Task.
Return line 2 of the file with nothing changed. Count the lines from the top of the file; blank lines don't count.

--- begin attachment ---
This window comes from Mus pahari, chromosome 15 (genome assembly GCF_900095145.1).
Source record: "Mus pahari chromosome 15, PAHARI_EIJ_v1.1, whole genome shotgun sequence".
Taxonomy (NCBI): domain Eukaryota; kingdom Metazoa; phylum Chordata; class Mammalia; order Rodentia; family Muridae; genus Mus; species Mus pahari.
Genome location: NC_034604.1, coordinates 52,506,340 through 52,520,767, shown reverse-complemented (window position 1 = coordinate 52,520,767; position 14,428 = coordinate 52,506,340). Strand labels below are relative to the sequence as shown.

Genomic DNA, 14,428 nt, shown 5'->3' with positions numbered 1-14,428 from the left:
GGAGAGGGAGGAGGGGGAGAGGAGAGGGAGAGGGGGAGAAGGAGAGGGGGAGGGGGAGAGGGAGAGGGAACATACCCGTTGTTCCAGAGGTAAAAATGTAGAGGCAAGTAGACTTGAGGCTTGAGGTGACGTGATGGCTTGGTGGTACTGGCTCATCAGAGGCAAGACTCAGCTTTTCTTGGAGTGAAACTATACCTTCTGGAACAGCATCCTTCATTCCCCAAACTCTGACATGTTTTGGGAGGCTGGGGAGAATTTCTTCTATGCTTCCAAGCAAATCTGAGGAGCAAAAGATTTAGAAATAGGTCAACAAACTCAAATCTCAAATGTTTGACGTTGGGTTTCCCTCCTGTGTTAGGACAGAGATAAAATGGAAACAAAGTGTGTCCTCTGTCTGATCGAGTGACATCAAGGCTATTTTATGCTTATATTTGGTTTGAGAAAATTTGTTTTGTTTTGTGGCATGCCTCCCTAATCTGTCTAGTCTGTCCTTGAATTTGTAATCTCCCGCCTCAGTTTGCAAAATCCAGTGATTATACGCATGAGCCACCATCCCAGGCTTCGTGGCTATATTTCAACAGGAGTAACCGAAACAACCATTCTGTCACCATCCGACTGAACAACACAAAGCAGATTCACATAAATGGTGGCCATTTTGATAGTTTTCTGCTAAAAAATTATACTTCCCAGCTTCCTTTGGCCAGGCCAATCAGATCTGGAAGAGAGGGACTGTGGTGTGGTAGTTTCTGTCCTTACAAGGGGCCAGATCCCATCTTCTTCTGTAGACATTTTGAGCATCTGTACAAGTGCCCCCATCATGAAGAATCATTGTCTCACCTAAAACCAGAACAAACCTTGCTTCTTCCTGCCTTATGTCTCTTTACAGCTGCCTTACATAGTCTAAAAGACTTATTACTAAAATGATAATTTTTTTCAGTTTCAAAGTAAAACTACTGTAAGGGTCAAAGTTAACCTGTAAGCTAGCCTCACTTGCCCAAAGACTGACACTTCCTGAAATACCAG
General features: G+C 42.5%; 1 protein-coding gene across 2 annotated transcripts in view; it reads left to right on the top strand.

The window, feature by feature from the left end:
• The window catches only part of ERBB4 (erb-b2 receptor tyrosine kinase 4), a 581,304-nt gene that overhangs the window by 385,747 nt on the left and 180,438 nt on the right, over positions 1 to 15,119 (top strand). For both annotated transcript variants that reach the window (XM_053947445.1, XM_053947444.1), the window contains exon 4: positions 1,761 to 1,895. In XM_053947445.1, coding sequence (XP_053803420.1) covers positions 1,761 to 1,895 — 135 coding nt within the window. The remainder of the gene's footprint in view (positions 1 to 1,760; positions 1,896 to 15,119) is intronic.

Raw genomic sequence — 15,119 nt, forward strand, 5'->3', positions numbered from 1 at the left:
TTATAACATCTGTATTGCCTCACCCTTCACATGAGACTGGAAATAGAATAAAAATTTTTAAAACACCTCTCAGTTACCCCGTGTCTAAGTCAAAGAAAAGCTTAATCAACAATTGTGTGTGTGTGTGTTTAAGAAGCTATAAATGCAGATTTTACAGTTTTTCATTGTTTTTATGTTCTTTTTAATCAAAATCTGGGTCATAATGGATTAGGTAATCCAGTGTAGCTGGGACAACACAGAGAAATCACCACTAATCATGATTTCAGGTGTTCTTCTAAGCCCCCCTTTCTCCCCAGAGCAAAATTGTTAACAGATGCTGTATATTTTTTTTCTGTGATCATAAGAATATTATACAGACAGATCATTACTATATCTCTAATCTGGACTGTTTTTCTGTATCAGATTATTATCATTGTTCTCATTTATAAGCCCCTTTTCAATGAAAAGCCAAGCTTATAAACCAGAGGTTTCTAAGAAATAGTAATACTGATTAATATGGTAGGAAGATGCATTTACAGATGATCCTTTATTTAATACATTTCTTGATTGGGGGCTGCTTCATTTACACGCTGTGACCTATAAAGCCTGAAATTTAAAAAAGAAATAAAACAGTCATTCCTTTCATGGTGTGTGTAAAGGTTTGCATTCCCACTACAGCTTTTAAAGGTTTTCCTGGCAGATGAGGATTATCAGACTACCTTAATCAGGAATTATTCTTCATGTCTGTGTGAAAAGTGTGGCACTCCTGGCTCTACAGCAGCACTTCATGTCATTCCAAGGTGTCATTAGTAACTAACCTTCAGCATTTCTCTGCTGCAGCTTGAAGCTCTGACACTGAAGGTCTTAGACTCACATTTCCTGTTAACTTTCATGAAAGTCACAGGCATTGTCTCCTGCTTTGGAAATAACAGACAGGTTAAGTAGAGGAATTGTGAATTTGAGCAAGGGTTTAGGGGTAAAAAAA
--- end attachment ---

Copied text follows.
Source record: "Mus pahari chromosome 15, PAHARI_EIJ_v1.1, whole genome shotgun sequence".